Civil War Hospital Sketches by Louisa May Alcott

No critic rating

Waiting for minimum critic reviews

See Reader Rating


Before her wider fame as the author of Little Women, Louisa May Alcott achieved recognition for her accounts of her work as a volunteer nurse in an army hospital. Written during the winter of 1862-63, her lively dispatches appeared in the newspaper Commonwealth, where they were eagerly read by soldiers' friends and families. Then, as now, these chronicles revealed the desperate realities of battlefield medicine as well as the tentative first steps of women in military service.
Writing under a pseudonym, Alcott recounted the vicissitudes of her two-day journey from her home in Concord, Massachusetts, to Washington, D.C. A fiery baptism in the practice of nursing awaited her at Washington Hospital, were she arrived immediately after the slaughter of the Army of the Potomac at the battle of Fredericksburg. Alcott's rapidly paced prose graphically depicts the facts of hospital life, deftly balancing pathos with gentle humor. A vivid and truthful portrait of an often overlooked aspect of the Civil War, this book remains among the most illuminating reports of the era's medical practices as well as a moving testimonial to the war's human cost.

About Louisa May Alcott

See more books from this Author
Louisa May Alcott was born in Germantown, Pennsylvania, in 1832. Two years later, she moved with her family to Boston and in 1840 to Concord, which was to remain her family home for the rest of her life. Her father, Bronson Alcott, was a transcendentalist and friend of Ralph Waldo Emerson and Henry David Thoreau. Alcott early realized that her father could not be counted on as sole support of his family, and so she sacrificed much of her own pleasure to earn money by sewing, teaching, and churning out potboilers. Her reputation was established with Hospital Sketches (1863), which was an account of her work as a volunteer nurse in Washington, D.C. Alcott's first works were written for children, including her best-known Little Women (1868--69) and Little Men: Life at Plumfield with Jo's Boys (1871). Moods (1864), a "passionate conflict," was written for adults. Alcott's writing eventually became the family's main source of income. Throughout her life, Alcott continued to produce highly popular and idealistic literature for children. An Old-Fashioned Girl (1870), Eight Cousins (1875), Rose in Bloom (1876), Under the Lilacs (1878), and Jack and Jill (1881) enjoyed wide popularity. At the same time, her adult fiction, such as the autobiographical novel Work: A Story of Experience (1873) and A Modern Mephistopheles (1877), a story based on the Faust legend, shows her deeper concern with such social issues as education, prison reform, and women's suffrage. She realistically depicts the problems of adolescents and working women, the difficulties of relationships between men and women, and the values of the single woman's life.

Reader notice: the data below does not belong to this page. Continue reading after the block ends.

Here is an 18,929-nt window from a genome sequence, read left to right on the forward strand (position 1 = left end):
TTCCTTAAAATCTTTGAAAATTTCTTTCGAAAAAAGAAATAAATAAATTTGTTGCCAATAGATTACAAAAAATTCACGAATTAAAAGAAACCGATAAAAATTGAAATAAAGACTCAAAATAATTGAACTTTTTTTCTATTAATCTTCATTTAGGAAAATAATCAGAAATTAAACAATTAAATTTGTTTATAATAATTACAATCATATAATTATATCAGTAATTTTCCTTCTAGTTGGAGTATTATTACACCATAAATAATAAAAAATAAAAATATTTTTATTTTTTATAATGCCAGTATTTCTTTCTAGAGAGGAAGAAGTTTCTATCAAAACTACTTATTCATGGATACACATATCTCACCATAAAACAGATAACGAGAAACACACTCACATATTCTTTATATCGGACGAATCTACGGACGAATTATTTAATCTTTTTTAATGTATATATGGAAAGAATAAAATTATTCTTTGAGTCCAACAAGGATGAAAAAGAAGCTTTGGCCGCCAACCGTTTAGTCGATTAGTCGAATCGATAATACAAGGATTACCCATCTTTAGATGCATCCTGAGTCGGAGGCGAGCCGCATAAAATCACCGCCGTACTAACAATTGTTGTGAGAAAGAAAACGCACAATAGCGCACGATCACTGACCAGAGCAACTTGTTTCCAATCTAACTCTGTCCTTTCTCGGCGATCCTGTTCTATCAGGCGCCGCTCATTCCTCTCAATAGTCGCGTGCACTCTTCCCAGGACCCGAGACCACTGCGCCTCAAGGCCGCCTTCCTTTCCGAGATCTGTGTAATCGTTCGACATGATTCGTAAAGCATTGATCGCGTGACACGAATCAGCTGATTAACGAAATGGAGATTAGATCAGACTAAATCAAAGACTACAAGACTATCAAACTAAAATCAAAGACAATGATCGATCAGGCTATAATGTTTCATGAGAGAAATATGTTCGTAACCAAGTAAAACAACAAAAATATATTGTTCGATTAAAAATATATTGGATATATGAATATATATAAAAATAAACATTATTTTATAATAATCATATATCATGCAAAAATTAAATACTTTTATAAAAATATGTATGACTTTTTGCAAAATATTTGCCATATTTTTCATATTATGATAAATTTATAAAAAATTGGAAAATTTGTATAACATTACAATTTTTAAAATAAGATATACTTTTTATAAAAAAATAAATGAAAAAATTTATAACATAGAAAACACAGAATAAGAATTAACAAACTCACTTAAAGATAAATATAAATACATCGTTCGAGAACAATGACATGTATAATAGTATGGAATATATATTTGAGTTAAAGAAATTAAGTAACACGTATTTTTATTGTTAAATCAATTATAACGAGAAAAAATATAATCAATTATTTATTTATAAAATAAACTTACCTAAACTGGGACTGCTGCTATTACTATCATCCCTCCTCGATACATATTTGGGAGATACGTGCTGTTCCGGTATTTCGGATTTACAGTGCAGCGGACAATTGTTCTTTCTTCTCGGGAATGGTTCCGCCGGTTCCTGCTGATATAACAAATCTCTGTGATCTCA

Published March 8, 2012 by Dover Publications. 80 pages
Genres: Biographies & Memoirs, History, War, Professional & Technical. Non-fiction

Reader Rating for Civil War Hospital Sketches

An aggregated and normalized score based on 16 user ratings from iDreamBooks & iTunes

Rate this book!

Add Review